“I like to eat my sandwich/I never make a fuss/I like to eat my sandwich/ But I always leave the crust/I don’t know how it happened/But I realized one day/ While I was eating my sandwich/The crust got in the way.”

Charette said he realized around this time that a traditional music career, making a living as a singer of adult songs, “wasn’t going to happen” for him. His wife, Maureen, encouraged him to focus on children’s music. The couple have three grown children and two grandchildren.

In the late 1970s, while teaching, he started getting hired by other schools to do workshops. That led to an opportunity to record two albums for a New York company called Activity Records, which made educational recordings.

“That was the turning point for me, getting my music published and getting it out there,” said Charette.


After a couple years, Charette wanted to do different kinds of songs, more originals, and songs with less of an obvious educational flavor to the lyrics. But Activity was not interested, so Charette and his Bubblegum Band keyboardist, Roy Clark, formed Pine Point Records to record “Alligator in the Elevator.”

“Rick and I sat down at my kitchen table and said, let’s take out second mortgages and produce this album,” said Clark, who also plays in the band of Maine folk musician David Mallett.

“Alligator in the Elevator” eventually sold 250,000 copies and got played nationally on children’s radio programs.

The album featured “I Love Mud,” which became sort of a Maine children’s anthem, celebrating something that grown-ups bemoan as a nuisance though children know better.

“Mud, mud, I love mud!/I’m absolutely, positively wild about mud/ I can’t go around it. I’ve got to go through it/Beautiful, fabulous, super duper mud.”

Charette said he got the idea for the song one day when watching his oldest son, Sean, get off the bus. Another boy, who he recalls being named Bobby, went straight for a mud puddle. He was so deep, and so happy, he looked like he was doing the backstroke, Charette said.

“I think it’s so popular because parents say, ‘Stay out,’ but kids love it. So you can sing about it without necessarily being in it,” said Charette.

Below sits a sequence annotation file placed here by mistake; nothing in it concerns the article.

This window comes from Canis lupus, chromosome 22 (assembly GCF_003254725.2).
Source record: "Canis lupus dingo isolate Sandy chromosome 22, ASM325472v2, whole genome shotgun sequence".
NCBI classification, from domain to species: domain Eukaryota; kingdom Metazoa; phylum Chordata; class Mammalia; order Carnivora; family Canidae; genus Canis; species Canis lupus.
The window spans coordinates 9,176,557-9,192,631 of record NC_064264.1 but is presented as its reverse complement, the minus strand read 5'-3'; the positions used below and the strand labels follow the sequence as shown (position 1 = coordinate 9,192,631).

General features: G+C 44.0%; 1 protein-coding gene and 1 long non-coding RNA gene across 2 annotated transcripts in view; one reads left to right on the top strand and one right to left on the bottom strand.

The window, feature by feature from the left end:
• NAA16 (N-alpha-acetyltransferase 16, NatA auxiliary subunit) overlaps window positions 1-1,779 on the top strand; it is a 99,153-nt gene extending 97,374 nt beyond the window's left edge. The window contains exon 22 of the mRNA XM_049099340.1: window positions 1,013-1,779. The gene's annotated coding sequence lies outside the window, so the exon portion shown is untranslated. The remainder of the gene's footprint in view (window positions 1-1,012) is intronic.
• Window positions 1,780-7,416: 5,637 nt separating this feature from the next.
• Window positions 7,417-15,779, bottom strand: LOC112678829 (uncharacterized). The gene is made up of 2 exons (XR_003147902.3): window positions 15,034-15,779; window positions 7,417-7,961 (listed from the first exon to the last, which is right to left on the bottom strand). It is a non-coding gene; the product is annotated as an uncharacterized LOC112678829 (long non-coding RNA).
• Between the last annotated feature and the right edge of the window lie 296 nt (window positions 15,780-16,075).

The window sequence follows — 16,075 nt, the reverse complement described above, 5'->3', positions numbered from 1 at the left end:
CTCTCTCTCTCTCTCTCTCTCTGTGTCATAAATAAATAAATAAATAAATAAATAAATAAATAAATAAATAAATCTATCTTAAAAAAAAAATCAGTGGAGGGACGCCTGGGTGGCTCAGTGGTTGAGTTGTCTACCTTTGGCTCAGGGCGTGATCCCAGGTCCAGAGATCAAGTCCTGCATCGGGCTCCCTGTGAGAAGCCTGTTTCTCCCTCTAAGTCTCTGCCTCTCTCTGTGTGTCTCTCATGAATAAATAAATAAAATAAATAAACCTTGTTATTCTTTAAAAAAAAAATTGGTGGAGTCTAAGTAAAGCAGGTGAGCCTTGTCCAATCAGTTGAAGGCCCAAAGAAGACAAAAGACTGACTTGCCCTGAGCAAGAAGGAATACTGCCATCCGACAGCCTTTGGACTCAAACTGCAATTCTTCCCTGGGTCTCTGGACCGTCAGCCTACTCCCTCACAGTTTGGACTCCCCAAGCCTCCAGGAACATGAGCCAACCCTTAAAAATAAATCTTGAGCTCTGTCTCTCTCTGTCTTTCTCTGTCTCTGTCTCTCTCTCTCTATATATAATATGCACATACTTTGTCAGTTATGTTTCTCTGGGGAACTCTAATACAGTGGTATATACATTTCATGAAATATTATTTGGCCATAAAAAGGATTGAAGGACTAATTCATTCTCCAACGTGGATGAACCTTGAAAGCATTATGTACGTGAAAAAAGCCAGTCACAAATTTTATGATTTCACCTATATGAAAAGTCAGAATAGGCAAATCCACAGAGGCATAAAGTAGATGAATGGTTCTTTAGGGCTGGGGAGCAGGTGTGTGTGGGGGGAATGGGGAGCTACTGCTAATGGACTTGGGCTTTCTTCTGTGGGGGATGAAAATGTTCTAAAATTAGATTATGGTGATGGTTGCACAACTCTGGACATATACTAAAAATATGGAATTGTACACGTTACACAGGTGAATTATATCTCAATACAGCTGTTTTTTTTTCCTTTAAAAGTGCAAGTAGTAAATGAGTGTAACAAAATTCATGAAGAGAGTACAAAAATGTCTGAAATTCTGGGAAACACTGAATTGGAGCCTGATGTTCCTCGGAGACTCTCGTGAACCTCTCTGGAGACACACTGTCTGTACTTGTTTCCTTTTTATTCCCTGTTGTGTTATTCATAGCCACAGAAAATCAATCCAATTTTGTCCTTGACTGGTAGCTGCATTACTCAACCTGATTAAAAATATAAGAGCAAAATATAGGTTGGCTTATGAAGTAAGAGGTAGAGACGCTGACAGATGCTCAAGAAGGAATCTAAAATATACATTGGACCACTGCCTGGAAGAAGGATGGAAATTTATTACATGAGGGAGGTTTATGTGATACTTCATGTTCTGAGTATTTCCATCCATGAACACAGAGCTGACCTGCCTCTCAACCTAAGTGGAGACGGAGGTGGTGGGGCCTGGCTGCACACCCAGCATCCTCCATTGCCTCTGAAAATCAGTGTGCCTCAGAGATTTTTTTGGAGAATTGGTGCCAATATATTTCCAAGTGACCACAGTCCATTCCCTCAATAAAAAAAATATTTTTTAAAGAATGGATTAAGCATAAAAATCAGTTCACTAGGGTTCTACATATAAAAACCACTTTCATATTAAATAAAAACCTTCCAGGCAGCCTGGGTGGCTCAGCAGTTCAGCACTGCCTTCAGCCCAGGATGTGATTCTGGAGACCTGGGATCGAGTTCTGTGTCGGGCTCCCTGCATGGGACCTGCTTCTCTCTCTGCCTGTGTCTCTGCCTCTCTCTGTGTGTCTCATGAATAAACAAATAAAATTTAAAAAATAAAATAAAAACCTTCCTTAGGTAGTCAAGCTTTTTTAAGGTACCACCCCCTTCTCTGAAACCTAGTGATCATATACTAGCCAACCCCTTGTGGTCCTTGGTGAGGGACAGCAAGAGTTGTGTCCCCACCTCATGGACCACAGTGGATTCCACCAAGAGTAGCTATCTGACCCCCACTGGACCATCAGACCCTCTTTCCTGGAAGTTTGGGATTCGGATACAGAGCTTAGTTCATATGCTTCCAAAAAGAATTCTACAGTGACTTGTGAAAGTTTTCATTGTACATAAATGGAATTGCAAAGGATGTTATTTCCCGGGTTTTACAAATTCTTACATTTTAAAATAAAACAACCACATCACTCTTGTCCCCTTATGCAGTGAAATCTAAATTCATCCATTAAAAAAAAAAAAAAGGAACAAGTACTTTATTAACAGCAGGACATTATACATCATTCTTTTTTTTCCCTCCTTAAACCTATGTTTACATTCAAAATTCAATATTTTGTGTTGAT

He wrote “Alligator in the Elevator” after his youngest son, Jacob, who was about 2 years old, misheard him. They were going to get a transcript of Charette’s at USM, and to save time, he told his son they would take the elevator. His son was terrified, thinking his father said they were about to encounter an alligator.

Charette first started to think about slowing down his schedule of workshops and performances in the fall of 2017, after a bad bicycle accident near his home. He missed a curve and crashed, breaking his collar bone and several ribs. For months, his left hand was weak and he couldn’t play guitar, so he canceled several holiday-season shows. But then this year, his wife suggested that instead of turning down gigs because he couldn’t play guitar, he should bring a trio with him and just sing.

“She told me they’re not necessarily coming out to hear me play guitar, they’re coming out to hear my songs,” said Charette. Even though he can still go out and sing, and is able to play guitar, he still feels slowing down is the right the thing to do.

When Charette announced his semi-retirement, his Facebook page was flooded with the memories of people in their 20s, 30s and 40s who saw him at their schools as kids, then later brought their kids to see him.

Cheryl Beaulieu, a social worker from Brewer, first saw Charette when she was in the first grade. Charette often used bits of sign language in his songs, and Beaulieu and her friends learned to sign some of the lyrics to his “Oh, You’re My Best Friend.” Once she had children of her own – they are now 12 and 14 – she brought them to see Charette and found they loved his songs too.

“My son always asked for ‘Alligator in the Elevator’ and ‘Bubble Gum.’ It meant a lot to be able to share something with my children that meant so much to me,” Beaulieu said. “To me, his music is timeless.”

Ray Routhier can be contacted at 791-6454 or at:

[email protected]

Twitter: @RayRouthier